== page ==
Braid – Closer to Closed Braid – Closer to Closed

Do you remember your first crush on a musician? Did you buy all their records and sing along at top volume, swooning all the way? Or maybe you scored tickets to their show(s) and waited outside long before the event to make sure that you got to be front row center to stare at them longingly? Or you even finagled a backstage pass or a chance to see them outside the concert, and you mumbled out words of fandom?

I did all those things with my first rock star swoon fest, which happened in the mid-90s. Braid, a post-punk/emo band, filled my stomach with butterflies. They played jangly, syncopation-filled driving rock mixed with poetic lyrics. How can you argue with sentiments like, “Let’s go undercover/like young lovers should/Cause I can kiss you better/Than this letter could”?

After Braid’s breakup in 1999, they seemed done, aside from a couple post-breakup collections, and a reunion tour in 2004. Now, Braid is releasing an EP of new material, Closer to Closed. The new work is a 4 song collection composed of 3 new tracks and a cover of Jeff Hanson’s “You Are the Reason”.

The 13 years since Braid’s last release has apparently provided extensive time to mellow. Chris Broach’s introductory song “The Right Time” has nary a scream nor “Yeah!” Bob Nanna, himself, tweeted during recording, on February 20th, that “He’s a crooner now.” Honestly, I miss the yelling and the propulsion through the songs that went with it. The first song portends a gentler direction on the rest of the tracks. A more mature Braid awaits listeners.

Unlike their previous records, which featured many tempo changes and copious crescendos and decrescendos within each song (think the LoudQuietLoud formula of the Pixies), Closer to Closed has more straight-ahead, midtempo songs at a consistent volume.

That this change occurs is a bit unexpected considering that J Robbins (Jawbox) produced it. Similar to Phil Spector with his Wall of Sound, J Robbins has a particular style that is legendary within the indie community. Just like some people will buy a record because Spector produced it, many post-punk/post-hardcore/emo fans will pony up for J Robbins’ talent behind the boards. Even though he also produced Braid’s last record, Frame and Canvas, that missing LoudQuietLoud unfortunately leaves missing a signature part of Braid’s wonderful sound.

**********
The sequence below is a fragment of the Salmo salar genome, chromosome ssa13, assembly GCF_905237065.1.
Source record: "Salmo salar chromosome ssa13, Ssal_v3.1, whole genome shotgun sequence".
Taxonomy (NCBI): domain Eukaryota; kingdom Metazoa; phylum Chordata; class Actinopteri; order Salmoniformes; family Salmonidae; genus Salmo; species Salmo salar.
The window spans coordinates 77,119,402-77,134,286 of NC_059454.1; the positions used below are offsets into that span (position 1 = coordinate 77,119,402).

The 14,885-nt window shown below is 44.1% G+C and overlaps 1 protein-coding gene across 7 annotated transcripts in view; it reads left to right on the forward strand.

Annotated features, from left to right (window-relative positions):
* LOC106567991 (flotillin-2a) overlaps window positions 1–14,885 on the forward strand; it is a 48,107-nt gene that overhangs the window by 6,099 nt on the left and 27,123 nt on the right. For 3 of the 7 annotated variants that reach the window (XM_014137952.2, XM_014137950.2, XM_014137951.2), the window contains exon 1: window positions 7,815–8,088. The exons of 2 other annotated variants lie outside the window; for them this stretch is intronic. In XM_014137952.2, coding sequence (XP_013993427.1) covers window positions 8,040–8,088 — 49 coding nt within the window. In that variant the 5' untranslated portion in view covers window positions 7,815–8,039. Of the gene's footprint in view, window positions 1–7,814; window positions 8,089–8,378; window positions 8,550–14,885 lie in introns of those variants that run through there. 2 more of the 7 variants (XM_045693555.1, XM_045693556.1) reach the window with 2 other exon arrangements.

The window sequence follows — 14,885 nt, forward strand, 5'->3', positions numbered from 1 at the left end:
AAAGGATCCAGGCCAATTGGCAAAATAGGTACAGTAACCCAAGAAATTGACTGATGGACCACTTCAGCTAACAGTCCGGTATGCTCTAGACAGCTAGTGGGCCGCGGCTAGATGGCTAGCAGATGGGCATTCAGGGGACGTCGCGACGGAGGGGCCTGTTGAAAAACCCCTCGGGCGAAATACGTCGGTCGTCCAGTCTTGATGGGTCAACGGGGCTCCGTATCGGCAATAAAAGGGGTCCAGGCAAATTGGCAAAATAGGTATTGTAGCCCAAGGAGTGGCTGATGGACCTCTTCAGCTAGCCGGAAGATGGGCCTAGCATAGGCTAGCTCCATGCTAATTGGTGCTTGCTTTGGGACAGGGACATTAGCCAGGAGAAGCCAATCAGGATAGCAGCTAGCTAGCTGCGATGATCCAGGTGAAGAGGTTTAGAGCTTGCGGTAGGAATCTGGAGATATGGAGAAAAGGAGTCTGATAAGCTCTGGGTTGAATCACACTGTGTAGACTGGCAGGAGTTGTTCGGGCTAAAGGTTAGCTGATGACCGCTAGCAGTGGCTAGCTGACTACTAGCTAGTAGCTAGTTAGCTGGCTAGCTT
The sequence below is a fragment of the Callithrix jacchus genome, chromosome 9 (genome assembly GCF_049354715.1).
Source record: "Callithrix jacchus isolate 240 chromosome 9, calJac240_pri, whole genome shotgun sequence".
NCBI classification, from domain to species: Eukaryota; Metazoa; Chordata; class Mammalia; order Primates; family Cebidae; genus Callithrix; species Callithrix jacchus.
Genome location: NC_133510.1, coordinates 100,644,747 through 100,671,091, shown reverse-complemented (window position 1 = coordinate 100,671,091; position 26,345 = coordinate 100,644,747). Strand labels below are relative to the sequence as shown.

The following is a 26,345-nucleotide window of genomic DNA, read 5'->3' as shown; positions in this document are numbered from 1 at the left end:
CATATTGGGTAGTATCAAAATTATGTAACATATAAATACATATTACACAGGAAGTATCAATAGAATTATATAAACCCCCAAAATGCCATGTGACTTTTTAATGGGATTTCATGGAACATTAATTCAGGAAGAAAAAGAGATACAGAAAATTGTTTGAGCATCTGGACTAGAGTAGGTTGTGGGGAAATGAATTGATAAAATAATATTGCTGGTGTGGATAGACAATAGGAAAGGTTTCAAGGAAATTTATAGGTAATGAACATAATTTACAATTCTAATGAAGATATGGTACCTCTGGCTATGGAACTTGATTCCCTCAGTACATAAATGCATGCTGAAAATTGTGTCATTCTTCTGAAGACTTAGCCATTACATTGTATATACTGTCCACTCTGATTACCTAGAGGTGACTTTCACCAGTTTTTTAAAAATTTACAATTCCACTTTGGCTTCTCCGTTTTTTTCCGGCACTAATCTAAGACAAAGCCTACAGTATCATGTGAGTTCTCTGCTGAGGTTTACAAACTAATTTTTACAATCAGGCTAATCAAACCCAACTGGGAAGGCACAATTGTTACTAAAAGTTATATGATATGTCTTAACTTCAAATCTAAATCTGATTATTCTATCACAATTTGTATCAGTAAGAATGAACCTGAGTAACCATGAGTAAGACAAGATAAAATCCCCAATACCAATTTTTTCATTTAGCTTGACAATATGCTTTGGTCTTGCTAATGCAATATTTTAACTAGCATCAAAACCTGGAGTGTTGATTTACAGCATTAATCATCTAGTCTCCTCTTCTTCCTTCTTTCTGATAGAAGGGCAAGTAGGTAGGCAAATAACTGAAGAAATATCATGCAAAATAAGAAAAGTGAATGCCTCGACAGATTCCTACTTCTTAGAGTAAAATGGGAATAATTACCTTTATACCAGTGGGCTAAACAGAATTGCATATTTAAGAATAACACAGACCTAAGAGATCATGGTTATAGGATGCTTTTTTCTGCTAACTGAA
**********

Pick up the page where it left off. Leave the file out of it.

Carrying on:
On a positive note, the album’s lyrics feature plenty of sincere and lovely rhymes, such as “Do Over”’s “You’re someone else’s satellite/You’re someone else’s tonight.” I’m definitely glad to see this part of Braid’s style intact.

Ultimately, the two final tracks, “You Are the Reason” and “Universe or Worse” are the highlights of the record. It almost feels like over the course of the EP, Braid is slowly unfurling, and it takes until the end of EP for them to reach solid ground. My hope is that this EP is a warm-up for Braid, that they take this momentum and build more new music.

If you wanted the old Braid to come back, I’m afraid to say you’ll be disappointed. However, if you can take this EP on its own merits and appreciate indie pop, then check it out. I, for one, still admire Braid, their record label Polyvinyl, and the production of J Robbins, and I find “Closer to Closed” well worth the spins.


I want to hear about your first musician crush in the comments. Come on, share–I know you haven’t forgotten.


1. The Right Time
2. Do Over
3. You Are the Reason
4. Universe or Worse

Braid - Closer to Closed, reviewed by Betsy Lee on 2011-08-15T11:14:56-07:00 rating 3.0 out of 5

One Response about “Braid – Closer to Closed”

  • rowe says:

    this reminds me of going to junior college and wanting to blow my fucking brains out, in that good kinda way